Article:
"To realize that eight years before I was born there was a guy living who had been a deputy U.S. marshal — a real-life Cowboy who had gunfights," Millis said. "That just brought history a lot closer."

Millis said no matter what activity, involvement strengthens one's commitment to the university.

"It got me connected more closely to the university," he said. "I was a sports fan anyway and loved OSU, but it definitely strengthened that."

Millis said children love Pistol Pete, and even if they're scared of him, they still want to be around him.

"Children have to know where Pete is at all times during football games," he said. "That's OSU to them."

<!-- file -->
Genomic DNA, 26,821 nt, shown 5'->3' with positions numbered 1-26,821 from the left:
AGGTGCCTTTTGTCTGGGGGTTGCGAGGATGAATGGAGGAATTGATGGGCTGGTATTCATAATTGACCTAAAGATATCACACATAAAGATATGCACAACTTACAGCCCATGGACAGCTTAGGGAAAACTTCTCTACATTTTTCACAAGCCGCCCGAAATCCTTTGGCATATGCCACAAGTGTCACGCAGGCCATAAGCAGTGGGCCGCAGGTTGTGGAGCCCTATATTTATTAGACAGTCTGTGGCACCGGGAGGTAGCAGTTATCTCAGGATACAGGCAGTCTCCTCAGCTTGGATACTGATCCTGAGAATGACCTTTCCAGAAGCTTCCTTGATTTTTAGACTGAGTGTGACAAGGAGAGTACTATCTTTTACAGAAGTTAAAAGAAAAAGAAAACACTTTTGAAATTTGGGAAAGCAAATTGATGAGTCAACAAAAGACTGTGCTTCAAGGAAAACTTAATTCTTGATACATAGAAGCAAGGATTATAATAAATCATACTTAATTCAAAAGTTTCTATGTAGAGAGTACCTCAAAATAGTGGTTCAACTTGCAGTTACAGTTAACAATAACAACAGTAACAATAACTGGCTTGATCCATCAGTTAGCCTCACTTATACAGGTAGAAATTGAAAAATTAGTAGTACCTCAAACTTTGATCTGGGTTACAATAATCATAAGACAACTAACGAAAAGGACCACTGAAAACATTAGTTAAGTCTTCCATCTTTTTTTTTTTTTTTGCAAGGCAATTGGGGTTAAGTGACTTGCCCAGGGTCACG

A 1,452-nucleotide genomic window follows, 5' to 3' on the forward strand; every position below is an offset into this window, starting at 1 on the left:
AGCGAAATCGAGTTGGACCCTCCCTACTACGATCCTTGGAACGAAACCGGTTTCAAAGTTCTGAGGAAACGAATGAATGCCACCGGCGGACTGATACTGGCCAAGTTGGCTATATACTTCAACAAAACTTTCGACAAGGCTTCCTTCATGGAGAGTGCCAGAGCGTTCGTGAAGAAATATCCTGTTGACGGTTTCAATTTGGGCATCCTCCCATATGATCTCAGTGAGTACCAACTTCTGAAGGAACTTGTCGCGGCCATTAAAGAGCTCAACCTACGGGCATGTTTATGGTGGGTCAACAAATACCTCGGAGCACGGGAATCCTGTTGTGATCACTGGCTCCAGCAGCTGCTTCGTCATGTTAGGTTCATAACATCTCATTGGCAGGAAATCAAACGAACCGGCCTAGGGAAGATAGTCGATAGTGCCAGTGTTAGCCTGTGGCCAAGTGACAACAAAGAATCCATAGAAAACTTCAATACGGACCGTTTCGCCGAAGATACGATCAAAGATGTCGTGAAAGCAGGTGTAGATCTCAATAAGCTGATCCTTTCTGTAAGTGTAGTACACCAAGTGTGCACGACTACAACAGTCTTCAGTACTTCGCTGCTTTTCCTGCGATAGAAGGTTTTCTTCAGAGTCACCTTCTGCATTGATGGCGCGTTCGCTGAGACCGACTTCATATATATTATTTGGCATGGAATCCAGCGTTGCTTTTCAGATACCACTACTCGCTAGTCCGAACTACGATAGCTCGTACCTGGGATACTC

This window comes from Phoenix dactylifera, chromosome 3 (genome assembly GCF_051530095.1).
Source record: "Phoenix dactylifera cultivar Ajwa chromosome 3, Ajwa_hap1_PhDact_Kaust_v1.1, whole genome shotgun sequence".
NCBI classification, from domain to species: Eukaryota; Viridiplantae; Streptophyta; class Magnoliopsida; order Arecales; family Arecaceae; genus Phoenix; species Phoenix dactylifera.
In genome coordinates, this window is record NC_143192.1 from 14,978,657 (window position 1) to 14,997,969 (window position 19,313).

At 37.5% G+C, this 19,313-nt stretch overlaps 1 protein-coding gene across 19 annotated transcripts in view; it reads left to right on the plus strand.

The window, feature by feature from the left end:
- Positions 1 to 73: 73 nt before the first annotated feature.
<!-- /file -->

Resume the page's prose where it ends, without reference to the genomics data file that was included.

Millis and his wife, Linda, an OSU alumna, have two daughters Lauren, 5, and Lindsay, 3. The alumni who portrayed Pistol Pete can be described as a brotherhood, Millis said, and it's usually a wild occasion when they get together. Pete alumni find that friends are still excited to learn they were once such a famous mascot.

"To this day, people that recently came to know I was Pistol Pete will still introduce me as Pistol Pete," Millis said.

His most meaningful moment was when he was contacted by the Make-a-Wish Foundation. A little boy had come back from meeting the U.S. president and said he had a wonderful time, but what he really wanted to do was meet Pistol Pete.

"He came over to a baseball game and we played catch," he said. "He wrote a really neat thank-you note that I still have."

John Price: Pistol Pete from 1988-1990

John Price grew up in Stillwater enjoying Cowboy sporting events. As an OSU student, he had never thought about who Pete was, but when he saw an ad for Spirit Squad tryouts, he thought it would be a lot of fun.